If you look at the case of Bilkis Bano, she fought her case despite having lost her entire family. She neither had the support of her family nor the state.
Unfortunately, she lost all her emotional support system. Women in the family are your strong support system. She lost each and every woman member of her family. Not a single woman in her family left alive including her first-born child. She is an illiterate lady hailing from a downtrodden family, hailing from rural Gujarat. She still collected all her courage to fight the legal battle. I guess she had the courage to do so, as she had nothing left to lose. She had been completely destroyed and denied all her rights.
But fortunately, she got the support system, not from the state or the investigating agency till it was with the Gujarat police, but from the judiciary and NGOs. Jayanti Devi, the IAS officer who was posted there, visited the relief camps. She was again one of the heroes in this case. Because of her intervention, Bilkis was made to undergo the medical examination for the rape and other things were put in shape. Her intervention helped both Bilkis and is in making out a case, demanding for a fresh investigation by the CBI. But this matter has to be remembered not for anything else but for the constant courage kept intact by Bilkis within her.
You must have interacted with Bilkis during the proceeding of the case. How do you describe her present state?
I’m not sure whether she will ever be comfortable with a person in uniform in her life or restore her faith in the police. But yes, since she is a brave and a positive person, I hope that sometime later in her life she will also start smiling. She has endured a lot of pain. If you meet her if you talk to her then you will notice that she barely smiles. Now, that her pain has somehow reduced, I hope that she starts leading her life normally. She has immense courage. Given the economic background economic strata that she comes from, Bilkis deserves every bit of the compensation that she has been granted by the court. Still, she wants to use some part of that amount for the welfare and betterment of people who have suffered. This shows she is a little different from others.
What would you like to suggest to the court or a democratic country when they deal with cases like that of Bilkis Bano who had no support?
I wish that the judgment of Bilkis’s case in the trial court as well as the high court when it comes to the investigation part, the court uses terms like tainted investigation, badly done investigation, intentionally derailed investigation and other such terms. They maintained that they gaged the mouth of justice and Bilkis. These terms have been used by the court for the investigation and police personnel. My advice is that may this judgment be read by the state government and the police personnel so that they can be taught about things that should never be done by those in power. The state has to ensure that the police department maintains law and order and instills the confidence in every single citizen that when they are there, to protect them. The police should make the common man believe that they are there to book those guilty of crimes. This is the basic concept of criminal law and based on this the state fights the case for the complainant. Here, unfortunately, it was the other way around.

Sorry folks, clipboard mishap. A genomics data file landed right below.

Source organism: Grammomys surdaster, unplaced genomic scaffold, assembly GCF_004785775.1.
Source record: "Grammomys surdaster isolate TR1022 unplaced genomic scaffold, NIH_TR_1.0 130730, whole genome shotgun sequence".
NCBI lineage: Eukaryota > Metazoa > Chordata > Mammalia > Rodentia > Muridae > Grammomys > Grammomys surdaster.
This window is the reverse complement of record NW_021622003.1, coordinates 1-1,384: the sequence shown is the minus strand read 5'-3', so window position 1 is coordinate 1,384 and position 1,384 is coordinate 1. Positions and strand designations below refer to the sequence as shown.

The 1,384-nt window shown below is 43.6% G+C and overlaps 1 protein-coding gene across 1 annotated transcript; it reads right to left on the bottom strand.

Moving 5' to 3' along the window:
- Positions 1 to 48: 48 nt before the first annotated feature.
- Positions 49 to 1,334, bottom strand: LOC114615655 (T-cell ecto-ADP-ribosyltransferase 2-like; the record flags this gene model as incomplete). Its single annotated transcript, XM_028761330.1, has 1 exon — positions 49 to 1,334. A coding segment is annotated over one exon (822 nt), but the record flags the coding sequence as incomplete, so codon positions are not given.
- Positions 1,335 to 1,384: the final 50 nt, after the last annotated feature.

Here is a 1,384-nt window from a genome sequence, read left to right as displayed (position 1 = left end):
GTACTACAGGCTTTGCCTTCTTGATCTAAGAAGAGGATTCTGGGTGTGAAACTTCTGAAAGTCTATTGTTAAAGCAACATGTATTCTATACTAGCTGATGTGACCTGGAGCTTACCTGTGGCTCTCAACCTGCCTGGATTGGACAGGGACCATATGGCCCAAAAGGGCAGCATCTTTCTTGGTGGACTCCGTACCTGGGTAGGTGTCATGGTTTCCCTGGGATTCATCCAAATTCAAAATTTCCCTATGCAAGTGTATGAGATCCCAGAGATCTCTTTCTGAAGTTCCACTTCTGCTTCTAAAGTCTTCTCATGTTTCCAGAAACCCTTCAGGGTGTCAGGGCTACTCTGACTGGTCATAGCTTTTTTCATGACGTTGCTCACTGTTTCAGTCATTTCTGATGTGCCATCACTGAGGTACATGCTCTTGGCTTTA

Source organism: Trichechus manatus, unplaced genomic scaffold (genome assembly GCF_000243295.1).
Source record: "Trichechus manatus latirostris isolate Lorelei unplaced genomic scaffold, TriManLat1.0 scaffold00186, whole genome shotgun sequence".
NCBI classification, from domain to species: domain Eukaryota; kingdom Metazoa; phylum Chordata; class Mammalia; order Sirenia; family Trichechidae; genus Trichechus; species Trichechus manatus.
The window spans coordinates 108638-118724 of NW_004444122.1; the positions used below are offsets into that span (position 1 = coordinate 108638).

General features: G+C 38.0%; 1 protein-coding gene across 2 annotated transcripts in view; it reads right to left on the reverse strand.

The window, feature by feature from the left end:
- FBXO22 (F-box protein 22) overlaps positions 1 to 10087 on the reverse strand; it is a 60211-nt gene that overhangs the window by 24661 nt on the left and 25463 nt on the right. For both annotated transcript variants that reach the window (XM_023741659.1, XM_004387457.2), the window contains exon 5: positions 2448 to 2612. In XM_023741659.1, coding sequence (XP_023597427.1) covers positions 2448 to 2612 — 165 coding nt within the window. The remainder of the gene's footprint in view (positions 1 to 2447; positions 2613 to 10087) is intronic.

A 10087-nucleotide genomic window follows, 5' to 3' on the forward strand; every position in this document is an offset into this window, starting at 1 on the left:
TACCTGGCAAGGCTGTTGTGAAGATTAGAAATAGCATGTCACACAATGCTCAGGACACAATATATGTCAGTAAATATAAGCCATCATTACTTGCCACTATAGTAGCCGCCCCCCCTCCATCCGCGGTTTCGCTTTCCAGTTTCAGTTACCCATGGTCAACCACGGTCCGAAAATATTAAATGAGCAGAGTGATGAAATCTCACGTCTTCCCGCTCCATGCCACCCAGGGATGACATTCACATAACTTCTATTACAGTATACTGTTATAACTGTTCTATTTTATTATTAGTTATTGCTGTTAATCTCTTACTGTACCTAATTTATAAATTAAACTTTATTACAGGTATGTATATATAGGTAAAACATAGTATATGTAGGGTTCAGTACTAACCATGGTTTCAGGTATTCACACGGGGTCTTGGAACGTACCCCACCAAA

There are a lot of cases of sexual violence against women in communal riots. They have also lost their family. What would you like to say to them in the light of Bilkis’s case?
They must learn from Bilkis. I know that our judicial system has plenty of scope to be bettered as it is failing to provide justice at the fastest possible pace. In Bilkis’s case, her case was a closed case. There was a closure report. Had the National Human Rights Commission (NHRC) not intervened, and challenged the judgment at the Supreme Court, then the case would have died, thanks to its 2003 closure report. Following the NHRC intervention, the Supreme Court interfered and directed CBI investigation, then the network transferred. The trial took a good long time of over five years. The appeal took nine years from 2008 to 2017. If we shorten up these periods, we impart speedy justice in cases of communal riot or rape cases. We have fast-track court for rape cases. But if you make a special court for communal violence cases and rape cases committed during riots, as in case of the Gujarat riots, where rape was used as a tool to demean people belonging to a certain religion. I don’t actually understand the mentality. I believe that if there were some special courts (fast-track court as well), then victims like Bilkis won’t have to wait for 17 years to get justice, for then she can get justice in three years or four years. That would have helped her. But look at the fate of Bilkis’s case today. My request, advice and suggestion to all of them who are still waiting for justice would be to keep the fire alive, keep the spirit alive and push it hard and make sure justice is delivered to you finally. Just don’t lose hope.